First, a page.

.text:00004DC8                 or      $at, $zero
.text:00004DCC                 jalr    $t9 ; ssdp_request_type1
.text:00004DD0                 sw      $zero, 8($s0); write 0 @ $s0+8
Register $s1 is passed as parameter to the function "ssdp_request_type1", which reads it as a string pointer.
Register $s0 is dereferenced to write the null value.
After that, these registers are not used anymore until the end of the function where they'll be restored.

Overwriting saved values of one of these registers $s0, $s1 and $ra with an arbitrary memory address can lead to crash the process if this address is not mapped, or respectively not writable, readable, or executable.

Crashes can be detected in many ways:
  • denial of service : the process doesn't answer anymore to UPnP requests
  • specific network activity : the process broadcasts specific packets at startup
  • crash reports on serial port: from far the handiest method
The observation of process' behavior allows to deduce if an address is mapped and its associated permissions.

By repeating this task in an automated way, it's possible to discover a part of process' memory mapping :
0x00402020-0x00532120   r-x
0x00542020-0x0091af20   rw-
0x0091b020-0x00927efc   ---
0x00928020-0x00930920   rw-
0x00942920-0x00980920+  rwx
Stability of results indicates that these memory regions are not randomized. We can see that last one is a variable-sized executable area. We make the hypothesis this area is the heap.

Injecting arbitrary code

We assume that heap is executable. As libupnp library is open source, we know how UPnP packets are handled, and which ones are stored in heap memory.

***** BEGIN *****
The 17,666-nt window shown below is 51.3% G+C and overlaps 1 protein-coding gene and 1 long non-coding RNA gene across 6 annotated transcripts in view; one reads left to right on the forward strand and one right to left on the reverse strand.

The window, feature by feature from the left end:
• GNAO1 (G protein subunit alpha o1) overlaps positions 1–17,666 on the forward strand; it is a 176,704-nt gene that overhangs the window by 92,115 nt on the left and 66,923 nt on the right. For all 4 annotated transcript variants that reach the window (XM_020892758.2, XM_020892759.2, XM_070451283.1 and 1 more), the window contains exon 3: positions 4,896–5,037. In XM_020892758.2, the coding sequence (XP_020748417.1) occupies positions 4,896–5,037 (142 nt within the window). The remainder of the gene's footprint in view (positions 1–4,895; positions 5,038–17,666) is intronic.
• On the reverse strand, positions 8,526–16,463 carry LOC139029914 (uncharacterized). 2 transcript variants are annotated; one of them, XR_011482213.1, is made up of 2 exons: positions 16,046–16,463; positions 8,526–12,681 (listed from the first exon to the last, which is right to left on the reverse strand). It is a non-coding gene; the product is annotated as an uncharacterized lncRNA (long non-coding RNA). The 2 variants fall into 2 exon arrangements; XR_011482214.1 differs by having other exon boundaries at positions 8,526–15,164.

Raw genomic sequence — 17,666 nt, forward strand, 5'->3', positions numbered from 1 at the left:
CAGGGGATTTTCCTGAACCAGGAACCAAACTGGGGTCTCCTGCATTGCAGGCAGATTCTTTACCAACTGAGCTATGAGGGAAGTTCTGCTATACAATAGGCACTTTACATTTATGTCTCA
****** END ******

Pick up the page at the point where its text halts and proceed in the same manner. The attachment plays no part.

Thus, we send a custom UPnP packet to put our arbitrary code at an unknown address in the heap. No memory corruption involved here.

Finding arbitrary code location

As we've already said, this stack overflow allows to arbitrary modify 4 registers ($s0-3) before returning from the vulnerable function. Right after, "ssdp_request_type1" function is called with a single argument $a0 copied from $s1, so we can choose its value.
This function uses its unique argument as a string pointer and checks if it contains some static substrings.
enum SsdpSearchType ssdp_request_type1( IN char *cmd ) {
    if( strstr( cmd, ":all" ) != NULL )
        return SSDP_ALL;
    return SSDP_SERROR; }

If at least one static substrings is found in the string pointer, the UPnP process will respond to our request. This behavior lets us know if an arbitrary string pointer contains a specific substring.

So we put one of these substrings (":all" for example) in our arbitrary code, and we use this behavior to search its address in the heap area (we've already discovered heap start address in a previous section)
As we need to send many UPnP packets and to monitor responses, this process takes few minutes.

Remote arbitrary code execution

We are able to put our arbitrary code in heap memory (executable), find out its address, and execute it. Thereby, we get shell access to this system. We can notice that :

  • all processes are root
  • stack and heap are executable
  • stack is not randomized
We can also extract private public [0] RSA key to decrypt firmware updates with pflupg-tool.

[0] Edit 2014/11/14 : Thanks andreashappe for pointing out this mistake.